“How has no one used Satanic Panic as a band name? it’s such a great name”

I just heard this one this week’s Cracked podcast and I like YES, HELL YEAH IT IS.  People sometimes comment on my monicker- I worship the devil or something.  For the record, I do not worship the devil.

I came up with this monicker in 2006 when I first used it over at Huffington Post.  Here’s my profile– August 2006.    I don’t really go there anymore unless I happen upon a link to there from somewhere else.  I can think of other things I would rather read about than celebrities’ nipples or about how vaccines are bad for you.  But I’ve been using it ever since.  I use it all over the internet, so likely if you see SatanicPanic, it’s me, except in those places where I am TheRealSatanicPanic (notably Youtube) because some copycat used it first.

I chose the name because it rhymes and because when I came back to the USA around 2006 I thought certain aspects of the War on Terror reminded me of the great moral panic of the 80s.  The one where everyone thought there was a Satanic cult operating in every town, except in this case it was Muslim terrorists.

Obviously there are actually were (and maybe are) Muslim terrorists operating in the USA, where the evidence for Satanic cults was pretty near zero, but I thought stories about schools cancelling their field trips to pumpkin patches were a sign that people were going a little overboard.  OK I was being a little flippant, but this is the internet we’re talking about and I tend to be flippant here.  The other thing is that moral panics do have costs, which I was just reminded of this week:

The Real Victims of Satanic Ritual Abuse

Among the atrocities that Frances and Dan Keller were supposed to have committed while running a day care center out of their Texas home: drowning and dismembering babies in front of the children; killing dogs and cats in front of the children; transporting the children to Mexico to be sexually abused by soldiers in the Mexican army; dressing as pumpkins and shooting children in the arms and legs; putting the children into a pool with sharks that ate babies; putting blood in the children’s Kool-Aid; cutting the arm or a finger off a gorilla at a local park; and exhuming bodies at a cemetery, forcing children to carry the bones.

 It was frankly unbelievable—except that people, most importantly, a Texas jury, did believe the Kellers had committed at least some of these acts. In 1992, the Kellers were convicted of aggravated sexual assault on a child and each sentenced to 48 years in prison. The investigation into their supposed crimes took slightly more than a year, the trial only six days.

After multiple appeal efforts and 21 years in prison, the Kellers are finally free. Fran Keller, 63, was released from prison on Nov. 26 on a personal bond, just in time for Thanksgiving. Her daughter was waiting for her with a bag full of the first clothes that weren’t prison-issued that Keller had seen in years. Dan, who turned 72 in prison and now walks with a cane, was released on Dec. 5; this time, Fran was there to greet him. (The Kellers divorced while in prison yet remain close, as close as two people locked up in separate prisons for crimes they say they didn’t commit can be.)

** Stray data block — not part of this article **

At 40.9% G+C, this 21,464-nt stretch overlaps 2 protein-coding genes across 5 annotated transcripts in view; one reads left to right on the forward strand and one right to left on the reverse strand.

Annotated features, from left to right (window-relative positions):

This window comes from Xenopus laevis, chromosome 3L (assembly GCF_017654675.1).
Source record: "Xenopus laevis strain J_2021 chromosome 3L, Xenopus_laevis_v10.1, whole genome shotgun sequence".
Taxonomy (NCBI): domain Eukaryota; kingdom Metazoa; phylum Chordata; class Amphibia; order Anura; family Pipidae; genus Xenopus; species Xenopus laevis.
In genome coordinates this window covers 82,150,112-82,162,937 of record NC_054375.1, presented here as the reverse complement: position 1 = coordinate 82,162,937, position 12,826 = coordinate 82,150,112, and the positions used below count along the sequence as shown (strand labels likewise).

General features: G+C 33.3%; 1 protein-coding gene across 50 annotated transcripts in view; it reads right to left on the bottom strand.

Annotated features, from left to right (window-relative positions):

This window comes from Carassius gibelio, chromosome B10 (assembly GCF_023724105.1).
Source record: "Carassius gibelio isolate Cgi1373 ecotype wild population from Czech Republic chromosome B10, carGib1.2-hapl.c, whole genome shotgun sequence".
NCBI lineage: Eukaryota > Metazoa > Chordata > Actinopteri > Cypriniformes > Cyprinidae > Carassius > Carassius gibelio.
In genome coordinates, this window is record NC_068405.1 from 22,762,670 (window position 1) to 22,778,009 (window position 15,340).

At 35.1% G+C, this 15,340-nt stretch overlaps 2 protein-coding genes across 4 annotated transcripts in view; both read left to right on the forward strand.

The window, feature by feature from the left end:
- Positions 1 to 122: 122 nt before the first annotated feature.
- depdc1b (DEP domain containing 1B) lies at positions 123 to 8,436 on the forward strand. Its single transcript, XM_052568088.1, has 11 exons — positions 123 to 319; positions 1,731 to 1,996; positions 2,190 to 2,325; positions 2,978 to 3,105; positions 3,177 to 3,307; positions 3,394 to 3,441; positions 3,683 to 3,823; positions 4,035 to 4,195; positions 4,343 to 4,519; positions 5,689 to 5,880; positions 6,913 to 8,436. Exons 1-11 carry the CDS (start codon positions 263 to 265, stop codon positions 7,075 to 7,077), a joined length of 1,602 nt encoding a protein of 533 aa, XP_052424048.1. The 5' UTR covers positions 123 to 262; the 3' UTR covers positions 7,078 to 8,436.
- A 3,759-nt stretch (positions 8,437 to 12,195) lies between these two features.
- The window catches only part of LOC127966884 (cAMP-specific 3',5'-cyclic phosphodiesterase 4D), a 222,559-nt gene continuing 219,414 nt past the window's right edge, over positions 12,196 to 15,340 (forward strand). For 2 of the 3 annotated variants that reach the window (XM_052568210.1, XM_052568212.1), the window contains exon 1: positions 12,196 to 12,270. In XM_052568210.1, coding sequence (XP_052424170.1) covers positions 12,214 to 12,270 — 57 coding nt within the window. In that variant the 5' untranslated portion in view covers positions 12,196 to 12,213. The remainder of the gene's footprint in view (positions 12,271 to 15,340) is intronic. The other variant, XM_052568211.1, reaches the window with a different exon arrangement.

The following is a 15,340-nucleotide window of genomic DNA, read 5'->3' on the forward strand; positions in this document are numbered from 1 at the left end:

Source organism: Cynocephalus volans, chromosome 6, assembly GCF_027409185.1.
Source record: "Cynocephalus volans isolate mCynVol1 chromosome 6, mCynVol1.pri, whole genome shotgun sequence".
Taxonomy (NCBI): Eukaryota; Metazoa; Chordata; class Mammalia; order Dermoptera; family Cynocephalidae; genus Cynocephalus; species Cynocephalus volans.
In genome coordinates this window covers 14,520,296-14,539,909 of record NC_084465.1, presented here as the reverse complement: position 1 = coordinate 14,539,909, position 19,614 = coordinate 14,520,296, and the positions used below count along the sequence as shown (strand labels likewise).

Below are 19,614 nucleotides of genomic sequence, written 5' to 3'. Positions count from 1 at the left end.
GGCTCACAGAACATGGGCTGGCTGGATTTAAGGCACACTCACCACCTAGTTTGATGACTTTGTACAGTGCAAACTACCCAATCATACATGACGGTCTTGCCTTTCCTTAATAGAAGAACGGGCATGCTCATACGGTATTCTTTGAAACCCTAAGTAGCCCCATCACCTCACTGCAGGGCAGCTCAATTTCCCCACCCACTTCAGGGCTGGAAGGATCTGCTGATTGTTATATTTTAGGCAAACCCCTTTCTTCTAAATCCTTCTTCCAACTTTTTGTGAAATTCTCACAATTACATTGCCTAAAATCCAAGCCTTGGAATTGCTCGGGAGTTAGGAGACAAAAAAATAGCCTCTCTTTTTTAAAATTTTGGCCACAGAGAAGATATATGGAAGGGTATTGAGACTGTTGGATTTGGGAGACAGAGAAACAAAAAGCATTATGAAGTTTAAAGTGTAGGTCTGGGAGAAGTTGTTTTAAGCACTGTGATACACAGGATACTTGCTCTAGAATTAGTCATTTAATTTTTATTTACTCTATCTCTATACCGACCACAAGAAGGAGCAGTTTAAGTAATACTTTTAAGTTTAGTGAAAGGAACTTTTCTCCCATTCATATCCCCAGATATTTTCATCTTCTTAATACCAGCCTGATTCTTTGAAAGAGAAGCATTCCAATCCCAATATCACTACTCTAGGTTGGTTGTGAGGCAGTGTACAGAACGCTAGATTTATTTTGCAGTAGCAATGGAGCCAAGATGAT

This was a story I remember reading about a long, long time ago and thinking- wow, that’s far-fetched.  Putting children into pools with sharks?  How in the fuck did they get sharks to Austin Texas anyway?  Did the prosecution produce an armless gorilla?  Were all these people HIGH?

I’m ashamed I never followed up on this story and sent some money to a defense fund for these people, because they got railroaded.  What a joke.

Anyway, that’s where my monicker comes from.

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11 comments

  1. Ha, when I first saw your name when we came across each other’s path here on wordpress, I actually thought you WERE part of a satanic cult. Then I realised you’re a father with a young child just like me which …, in a way …, can indeed sometimes drive you to join a satanic cult! 🙂

  2. I kind of remember the Keller story from when it happened. There were more than a few of these types of cases, a few of them here in Massachusetts. The problem is that my husband (the reporter) covered them and he knew stuff. In some cases, stuff that the jury never got to hear for one legal reason or another. Undoubtedly some of this stuff is trumped up nonsense, but as often as not, the really ugly – true – stuff never gets heard at all. I don’t know about Texas, of course. Texas has (apparently) entirely different rules of evidence than the rest of the country.

    1. There may have been some true believers or some copycats out there too. Excessive media coverage seems to spawn people who want to be famous for awful reasons. The 80s were a crazy time.

      1. Just depends- In terms of our civil discourse and the absurd things people are willing to do and say on TV (or worse, things they’re willing to do to BE on television), I agree. But 80s fashion and music will never be topped in terms of unrestrained tackiness.

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